- European antitrust regulators are investigating Aspen Pharma, a generic drugmaker based in Durban, South Africa, for allegedly abusing its "dominant market position" and sharply increasing the prices of five off-patent chemotherapy drugs.
- The scrutiny of Aspen's pricing practices marks the first time the European Commission has formally investigated excessive prices in the pharmaceutical industry, reflecting growing concerns on both sides of the Atlantic of rising costs for generic drugs.
- According to the EC, Aspen raised prices for chlorambucil, melphalan, mercaptopurine, tioguanine and busulfan by several hundred percent after acquiring the drugs following expiry of patent protection.
Rising drug prices have received more attention in the U.S. than in Europe, where legal checks have limited increases in some countries. But the EC's formal investigation into Aspen's pricing of five cancer drugs underscores broadening scrutiny of whether markets for pharmaceutical products are functioning properly.
The Commission cited evidence Aspen had threatened to withdraw the drugs from market in several E.U. member states in order to extract higher prices from national health authorities. (Under EU rules, national governments can adopt their own rules for the pricing of medicines and can choose which drugs are reimbursed through social security programs.)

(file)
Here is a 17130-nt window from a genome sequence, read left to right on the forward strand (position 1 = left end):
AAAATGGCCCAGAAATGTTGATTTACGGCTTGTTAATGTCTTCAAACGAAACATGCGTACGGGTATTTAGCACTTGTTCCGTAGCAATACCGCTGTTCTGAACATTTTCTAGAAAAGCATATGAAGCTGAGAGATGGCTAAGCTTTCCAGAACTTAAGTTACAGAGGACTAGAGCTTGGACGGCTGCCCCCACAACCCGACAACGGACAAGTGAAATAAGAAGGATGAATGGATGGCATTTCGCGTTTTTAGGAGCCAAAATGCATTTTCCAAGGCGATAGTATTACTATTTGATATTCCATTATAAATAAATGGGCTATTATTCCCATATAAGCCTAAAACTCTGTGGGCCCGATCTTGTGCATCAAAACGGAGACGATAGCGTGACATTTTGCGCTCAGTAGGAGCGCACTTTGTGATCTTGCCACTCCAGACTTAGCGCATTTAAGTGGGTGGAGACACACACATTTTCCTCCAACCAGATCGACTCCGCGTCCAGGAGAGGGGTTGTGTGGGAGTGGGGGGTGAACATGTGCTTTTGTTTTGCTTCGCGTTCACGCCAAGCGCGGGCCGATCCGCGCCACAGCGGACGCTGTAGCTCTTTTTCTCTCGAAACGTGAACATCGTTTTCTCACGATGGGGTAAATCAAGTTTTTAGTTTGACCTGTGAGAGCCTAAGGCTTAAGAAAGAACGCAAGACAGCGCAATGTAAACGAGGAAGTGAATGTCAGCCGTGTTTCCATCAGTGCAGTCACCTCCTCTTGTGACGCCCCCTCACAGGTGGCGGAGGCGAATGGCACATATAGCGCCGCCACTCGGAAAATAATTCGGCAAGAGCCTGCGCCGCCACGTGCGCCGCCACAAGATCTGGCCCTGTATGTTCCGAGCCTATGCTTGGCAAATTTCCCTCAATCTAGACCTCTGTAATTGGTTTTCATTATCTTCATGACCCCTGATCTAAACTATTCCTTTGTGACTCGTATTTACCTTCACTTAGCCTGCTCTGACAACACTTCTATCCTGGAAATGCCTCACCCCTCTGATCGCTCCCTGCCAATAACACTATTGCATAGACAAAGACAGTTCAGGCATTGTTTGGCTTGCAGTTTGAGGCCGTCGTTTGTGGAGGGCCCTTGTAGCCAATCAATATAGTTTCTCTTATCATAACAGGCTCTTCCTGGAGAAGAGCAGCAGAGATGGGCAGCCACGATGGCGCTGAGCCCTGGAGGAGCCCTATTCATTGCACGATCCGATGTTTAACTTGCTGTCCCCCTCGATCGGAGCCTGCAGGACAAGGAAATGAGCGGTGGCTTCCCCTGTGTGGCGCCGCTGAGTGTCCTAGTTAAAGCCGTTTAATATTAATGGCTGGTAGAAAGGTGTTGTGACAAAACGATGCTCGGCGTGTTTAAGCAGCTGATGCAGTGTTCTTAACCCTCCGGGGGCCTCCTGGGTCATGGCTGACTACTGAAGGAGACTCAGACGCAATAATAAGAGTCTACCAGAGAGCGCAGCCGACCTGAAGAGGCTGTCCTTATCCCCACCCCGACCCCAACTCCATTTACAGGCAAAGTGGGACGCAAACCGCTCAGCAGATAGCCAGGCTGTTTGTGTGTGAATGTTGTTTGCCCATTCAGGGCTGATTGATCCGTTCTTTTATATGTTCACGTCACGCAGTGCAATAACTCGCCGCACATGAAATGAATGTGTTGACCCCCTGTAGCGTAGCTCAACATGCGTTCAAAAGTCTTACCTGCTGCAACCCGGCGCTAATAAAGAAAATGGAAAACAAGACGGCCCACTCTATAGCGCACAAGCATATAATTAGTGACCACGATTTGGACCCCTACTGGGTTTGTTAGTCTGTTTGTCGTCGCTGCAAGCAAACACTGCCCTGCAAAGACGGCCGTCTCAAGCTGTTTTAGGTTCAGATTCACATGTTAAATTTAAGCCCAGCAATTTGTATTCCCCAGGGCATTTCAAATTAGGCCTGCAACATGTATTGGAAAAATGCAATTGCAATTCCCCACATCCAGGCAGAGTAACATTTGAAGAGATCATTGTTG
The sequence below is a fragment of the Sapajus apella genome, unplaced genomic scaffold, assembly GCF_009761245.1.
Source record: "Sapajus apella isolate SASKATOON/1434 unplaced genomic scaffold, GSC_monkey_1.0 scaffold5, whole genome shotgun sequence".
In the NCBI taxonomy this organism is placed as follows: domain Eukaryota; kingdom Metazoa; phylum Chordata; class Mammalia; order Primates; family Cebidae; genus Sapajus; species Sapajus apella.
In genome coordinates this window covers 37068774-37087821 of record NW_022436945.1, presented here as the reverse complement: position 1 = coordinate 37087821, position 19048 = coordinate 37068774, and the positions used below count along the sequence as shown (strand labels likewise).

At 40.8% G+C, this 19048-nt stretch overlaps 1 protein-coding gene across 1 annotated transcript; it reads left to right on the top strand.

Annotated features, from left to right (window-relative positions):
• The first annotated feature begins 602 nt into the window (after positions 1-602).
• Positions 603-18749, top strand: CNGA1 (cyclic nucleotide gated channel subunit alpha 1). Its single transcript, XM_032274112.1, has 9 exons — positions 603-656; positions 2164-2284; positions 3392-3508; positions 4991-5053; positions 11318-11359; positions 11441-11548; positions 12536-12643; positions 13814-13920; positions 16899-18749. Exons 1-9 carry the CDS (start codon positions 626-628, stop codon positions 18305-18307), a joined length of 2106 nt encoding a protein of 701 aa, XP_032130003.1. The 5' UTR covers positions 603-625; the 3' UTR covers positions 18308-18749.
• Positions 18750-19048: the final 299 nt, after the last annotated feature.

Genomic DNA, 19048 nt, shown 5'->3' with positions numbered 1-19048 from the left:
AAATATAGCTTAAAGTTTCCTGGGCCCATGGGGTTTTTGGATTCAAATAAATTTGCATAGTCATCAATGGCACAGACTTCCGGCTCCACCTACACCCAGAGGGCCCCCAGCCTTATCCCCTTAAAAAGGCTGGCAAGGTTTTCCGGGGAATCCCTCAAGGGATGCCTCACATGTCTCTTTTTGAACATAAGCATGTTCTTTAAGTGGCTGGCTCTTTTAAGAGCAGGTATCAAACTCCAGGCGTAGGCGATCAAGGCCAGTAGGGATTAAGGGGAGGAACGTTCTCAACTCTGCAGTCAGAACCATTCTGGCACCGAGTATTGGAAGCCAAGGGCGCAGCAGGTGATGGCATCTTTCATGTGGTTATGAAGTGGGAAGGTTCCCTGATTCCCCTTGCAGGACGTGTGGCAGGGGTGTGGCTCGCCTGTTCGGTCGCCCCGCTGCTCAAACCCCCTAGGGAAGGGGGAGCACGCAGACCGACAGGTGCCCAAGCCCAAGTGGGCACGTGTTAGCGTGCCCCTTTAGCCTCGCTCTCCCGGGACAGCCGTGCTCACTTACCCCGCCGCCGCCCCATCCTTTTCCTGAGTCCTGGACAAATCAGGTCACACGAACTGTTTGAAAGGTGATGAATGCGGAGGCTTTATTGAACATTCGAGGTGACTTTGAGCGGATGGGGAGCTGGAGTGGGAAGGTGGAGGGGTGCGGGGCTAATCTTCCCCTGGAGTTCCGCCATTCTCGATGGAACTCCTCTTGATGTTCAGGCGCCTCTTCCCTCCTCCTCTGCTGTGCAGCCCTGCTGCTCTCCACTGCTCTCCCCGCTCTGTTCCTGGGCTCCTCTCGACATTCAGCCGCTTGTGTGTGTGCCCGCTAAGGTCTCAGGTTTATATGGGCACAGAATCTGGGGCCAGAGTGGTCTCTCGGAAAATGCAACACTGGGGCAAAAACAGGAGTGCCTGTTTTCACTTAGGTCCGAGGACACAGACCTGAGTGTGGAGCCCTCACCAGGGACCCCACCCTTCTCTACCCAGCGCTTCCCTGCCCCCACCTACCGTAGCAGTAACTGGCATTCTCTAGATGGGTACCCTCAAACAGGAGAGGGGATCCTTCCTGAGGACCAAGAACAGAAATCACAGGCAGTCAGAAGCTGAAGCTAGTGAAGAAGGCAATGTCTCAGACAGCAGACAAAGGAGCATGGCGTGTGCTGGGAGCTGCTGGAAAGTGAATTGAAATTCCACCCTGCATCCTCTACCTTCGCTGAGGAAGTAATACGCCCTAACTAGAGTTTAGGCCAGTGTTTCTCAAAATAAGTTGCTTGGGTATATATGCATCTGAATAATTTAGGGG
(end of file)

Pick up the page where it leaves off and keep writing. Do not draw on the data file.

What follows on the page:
"Companies should be rewarded for producing these pharmaceuticals to ensure that they keep making them into the future," said Commissioner Margrethe Vestager. "But when the price of a drug suddenly goes up by several hundred percent, this is something the Commission may look at."
The EC's investigation will assess whether Aspen broke EU antitrust rules which prohibit the abuse of dominant market positions.
Aspen has already run afoul of Italian competition authorities, which fined the company €5 million last October for increasing the price on four of the five drugs flagged by the EU by between 300% and 1,500%. The regulator noted Aspen had credibly threatened to disrupt the supply of the drugs to Italy during its negotiations with the Italian Medicines Agency.
While rising pharmaceutical prices have sparked criticism of the entire biopharma industry, generic drug markets have been under a microscope. In the U.S., companies like Turing Pharmaceuticals have bought rights to older, off-patent drugs and raised prices sharply, leading to widespread public and legislative outrage.
In certain cases, some drugs have been manufactured by a single supplier, giving the acquiring company a de facto monopoly to exert greater pricing power — a type of regulatory arbitrage that Scott Gottlieb, the newly sworn in Commissioner of the Food and Drug Administration, has said he might tackle.
Legal challenges in the U.S. could throw more cold water on the generic drug industry, too. In December 2016, 20 state attorney generals sued six generic drugmakers over alleged price fixing and the Department of Justice is moving forward with its own pricing probe.
For its part, in Europe, Aspen has said it remains committed to "fair and open competition in markets in the European Union and around the world." The EC said it would carry out an in-depth investigation as a matter of priority, but did not give any timeline on its inquiries.
While efforts in the U.S. and the EU are obviously separate and under distinct regulatory frameworks, the EC's investigation of Aspen shows government interest in generic drug pricing isn't just limited to the typically higher-cost U.S. market.